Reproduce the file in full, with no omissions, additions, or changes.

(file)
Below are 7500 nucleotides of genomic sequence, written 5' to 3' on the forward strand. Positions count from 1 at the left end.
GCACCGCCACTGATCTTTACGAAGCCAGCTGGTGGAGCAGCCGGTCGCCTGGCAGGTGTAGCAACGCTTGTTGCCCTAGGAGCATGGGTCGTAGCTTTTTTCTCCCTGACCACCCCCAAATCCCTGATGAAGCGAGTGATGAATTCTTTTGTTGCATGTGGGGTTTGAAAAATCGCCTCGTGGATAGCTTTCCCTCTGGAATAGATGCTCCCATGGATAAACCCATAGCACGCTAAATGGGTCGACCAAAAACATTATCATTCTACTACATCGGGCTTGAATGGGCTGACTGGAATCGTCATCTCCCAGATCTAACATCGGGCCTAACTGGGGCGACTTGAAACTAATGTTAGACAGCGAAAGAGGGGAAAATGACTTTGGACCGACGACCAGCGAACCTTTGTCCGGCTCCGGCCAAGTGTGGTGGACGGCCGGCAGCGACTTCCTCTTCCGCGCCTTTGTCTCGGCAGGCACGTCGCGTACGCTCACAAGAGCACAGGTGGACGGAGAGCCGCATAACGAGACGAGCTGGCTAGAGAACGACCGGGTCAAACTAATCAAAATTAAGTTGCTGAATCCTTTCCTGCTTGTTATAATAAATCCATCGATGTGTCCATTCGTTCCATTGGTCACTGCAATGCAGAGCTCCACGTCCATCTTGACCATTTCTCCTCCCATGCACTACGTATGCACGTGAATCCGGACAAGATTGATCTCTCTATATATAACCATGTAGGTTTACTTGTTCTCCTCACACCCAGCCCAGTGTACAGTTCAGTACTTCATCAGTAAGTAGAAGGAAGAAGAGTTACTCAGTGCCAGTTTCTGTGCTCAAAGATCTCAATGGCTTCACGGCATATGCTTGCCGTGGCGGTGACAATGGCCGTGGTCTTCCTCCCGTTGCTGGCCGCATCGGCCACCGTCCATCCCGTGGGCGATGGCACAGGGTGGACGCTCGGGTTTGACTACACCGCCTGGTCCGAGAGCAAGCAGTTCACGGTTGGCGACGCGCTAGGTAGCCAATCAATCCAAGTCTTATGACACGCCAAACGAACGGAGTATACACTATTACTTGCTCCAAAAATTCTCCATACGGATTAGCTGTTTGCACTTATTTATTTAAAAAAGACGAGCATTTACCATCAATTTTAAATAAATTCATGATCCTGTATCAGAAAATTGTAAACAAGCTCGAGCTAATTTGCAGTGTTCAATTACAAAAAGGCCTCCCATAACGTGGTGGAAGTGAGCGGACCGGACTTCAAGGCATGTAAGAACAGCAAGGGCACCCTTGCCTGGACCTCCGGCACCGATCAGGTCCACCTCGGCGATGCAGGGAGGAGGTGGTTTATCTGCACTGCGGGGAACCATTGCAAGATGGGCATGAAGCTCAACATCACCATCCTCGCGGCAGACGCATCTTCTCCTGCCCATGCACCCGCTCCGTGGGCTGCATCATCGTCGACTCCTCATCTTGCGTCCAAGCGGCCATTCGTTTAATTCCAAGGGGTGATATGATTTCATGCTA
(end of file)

Below are 7500 nucleotides of genomic sequence, written 5' to 3' on the forward strand. Positions count from 1 at the left end.
GCACCGCCACTGATCTTTACGAAGCCAGCTGGTGGAGCAGCCGGTCGCCTGGCAGGTGTAGCAACGCTTGTTGCCCTAGGAGCATGGGTCGTAGCTTTTTTCTCCCTGACCACCCCCAAATCCCTGATGAAGCGAGTGATGAATTCTTTTGTTGCATGTGGGGTTTGAAAAATCGCCTCGTGGATAGCTTTCCCTCTGGAATAGATGCTCCCATGGATAAACCCATAGCACGCTAAATGGGTCGACCAAAAACATTATCATTCTACTACATCGGGCTTGAATGGGCTGACTGGAATCGTCATCTCCCAGATCTAACATCGGGCCTAACTGGGGCGACTTGAAACTAATGTTAGACAGCGAAAGAGGGGAAAATGACTTTGGACCGACGACCAGCGAACCTTTGTCCGGCTCCGGCCAAGTGTGGTGGACGGCCGGCAGCGACTTCCTCTTCCGCGCCTTTGTCTCGGCAGGCACGTCGCGTACGCTCACAAGAGCACAGGTGGACGGAGAGCCGCATAACGAGACGAGCTGGCTAGAGAACGACCGGGTCAAACTAATCAAAATTAAGTTGCTGAATCCTTTCCTGCTTGTTATAATAAATCCATCGATGTGTCCATTCGTTCCATTGGTCACTGCAATGCAGAGCTCCACGTCCATCTTGACCATTTCTCCTCCCATGCACTACGTATGCACGTGAATCCGGACAAGATTGATCTCTCTATATATAACCATGTAGGTTTACTTGTTCTCCTCACACCCAGCCCAGTGTACAGTTCAGTACTTCATCAGTAAGTAGAAGGAAGAAGAGTTACTCAGTGCCAGTTTCTGTGCTCAAAGATCTCAATGGCTTCACGGCATATGCTTGCCGTGGCGGTGACAATGGCCGTGGTCTTCCTCCCGTTGCTGGCCGCATCGGCCACCGTCCATCCCGTGGGCGATGGCACAGGGTGGACGCTCGGGTTTGACTACACCGCCTGGTCCGAGAGCAAGCAGTTCACGGTTGGCGACGCGCTAGGTAGCCAATCAATCCAAGTCTTATGACACGCCAAACGAACGGAGTATACACTATTACTTGCTCCAAAAATTCTCCATACGGATTAGCTGTTTGCACTTATTTATTTAAAAAAGACGAGCATTTACCATCAATTTTAAATAAATTCATGATCCTGTATCAGAAAATTGTAAACAAGCTCGAGCTAATTTGCAGTGTTCAATTACAAAAAGGCCTCCCATAACGTGGTGGAAGTGAGCGGACCGGACTTCAAGGCATGTAAGAACAGCAAGGGCACCCTTGCCTGGACCTCCGGCACCGATCAGGTCCACCTCGGCGATGCAGGGAGGAGGTGGTTTATCTGCACTGCGGGGAACCATTGCAAGATGGGCATGAAGCTCAACATCACCATCCTCGCGGCAGACGCATCTTCTCCTGCCCATGCACCCGCTCCGTGGGCTGCATCATCGTCGACTCCTCATCTTGCGTCCAAGCGGCCATTCGTTTAATTCCAAGGGGTGATATGATTTCATGCTA